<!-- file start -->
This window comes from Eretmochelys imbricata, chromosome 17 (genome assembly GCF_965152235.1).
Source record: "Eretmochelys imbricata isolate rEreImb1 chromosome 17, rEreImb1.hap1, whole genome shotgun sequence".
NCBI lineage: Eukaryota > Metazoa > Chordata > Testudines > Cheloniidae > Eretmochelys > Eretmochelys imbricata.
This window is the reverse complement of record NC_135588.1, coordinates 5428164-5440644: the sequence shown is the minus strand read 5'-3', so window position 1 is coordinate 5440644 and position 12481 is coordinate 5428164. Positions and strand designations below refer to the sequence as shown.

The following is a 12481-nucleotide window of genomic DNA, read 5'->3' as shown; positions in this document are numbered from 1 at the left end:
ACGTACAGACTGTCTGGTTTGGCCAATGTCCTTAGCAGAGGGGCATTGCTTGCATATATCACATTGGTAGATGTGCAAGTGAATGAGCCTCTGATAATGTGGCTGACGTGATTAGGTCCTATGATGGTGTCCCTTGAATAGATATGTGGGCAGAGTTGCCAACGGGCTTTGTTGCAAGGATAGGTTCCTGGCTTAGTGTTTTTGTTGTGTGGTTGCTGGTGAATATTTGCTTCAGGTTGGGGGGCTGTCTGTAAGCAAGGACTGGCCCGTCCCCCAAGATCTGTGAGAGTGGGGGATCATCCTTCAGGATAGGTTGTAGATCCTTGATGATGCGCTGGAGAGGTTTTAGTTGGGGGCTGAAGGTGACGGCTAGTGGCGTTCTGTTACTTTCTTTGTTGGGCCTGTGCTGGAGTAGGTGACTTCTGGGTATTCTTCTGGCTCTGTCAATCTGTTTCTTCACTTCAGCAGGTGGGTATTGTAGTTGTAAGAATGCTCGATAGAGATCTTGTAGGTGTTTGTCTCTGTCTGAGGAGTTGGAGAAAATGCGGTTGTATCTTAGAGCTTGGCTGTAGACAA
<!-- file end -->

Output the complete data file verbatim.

This window comes from Eretmochelys imbricata, chromosome 17 (genome assembly GCF_965152235.1).
Source record: "Eretmochelys imbricata isolate rEreImb1 chromosome 17, rEreImb1.hap1, whole genome shotgun sequence".
NCBI lineage: Eukaryota > Metazoa > Chordata > Testudines > Cheloniidae > Eretmochelys > Eretmochelys imbricata.
This window is the reverse complement of record NC_135588.1, coordinates 5428164-5440644: the sequence shown is the minus strand read 5'-3', so window position 1 is coordinate 5440644 and position 12481 is coordinate 5428164. Positions and strand designations below refer to the sequence as shown.

The following is a 12481-nucleotide window of genomic DNA, read 5'->3' as shown; positions in this document are numbered from 1 at the left end:
ACGTACAGACTGTCTGGTTTGGCCAATGTCCTTAGCAGAGGGGCATTGCTTGCATATATCACATTGGTAGATGTGCAAGTGAATGAGCCTCTGATAATGTGGCTGACGTGATTAGGTCCTATGATGGTGTCCCTTGAATAGATATGTGGGCAGAGTTGCCAACGGGCTTTGTTGCAAGGATAGGTTCCTGGCTTAGTGTTTTTGTTGTGTGGTTGCTGGTGAATATTTGCTTCAGGTTGGGGGGCTGTCTGTAAGCAAGGACTGGCCCGTCCCCCAAGATCTGTGAGAGTGGGGGATCATCCTTCAGGATAGGTTGTAGATCCTTGATGATGCGCTGGAGAGGTTTTAGTTGGGGGCTGAAGGTGACGGCTAGTGGCGTTCTGTTACTTTCTTTGTTGGGCCTGTGCTGGAGTAGGTGACTTCTGGGTATTCTTCTGGCTCTGTCAATCTGTTTCTTCACTTCAGCAGGTGGGTATTGTAGTTGTAAGAATGCTCGATAGAGATCTTGTAGGTGTTTGTCTCTGTCTGAGGAGTTGGAGAAAATGCGGTTGTATCTTAGAGCTTGGCTGTAGACAA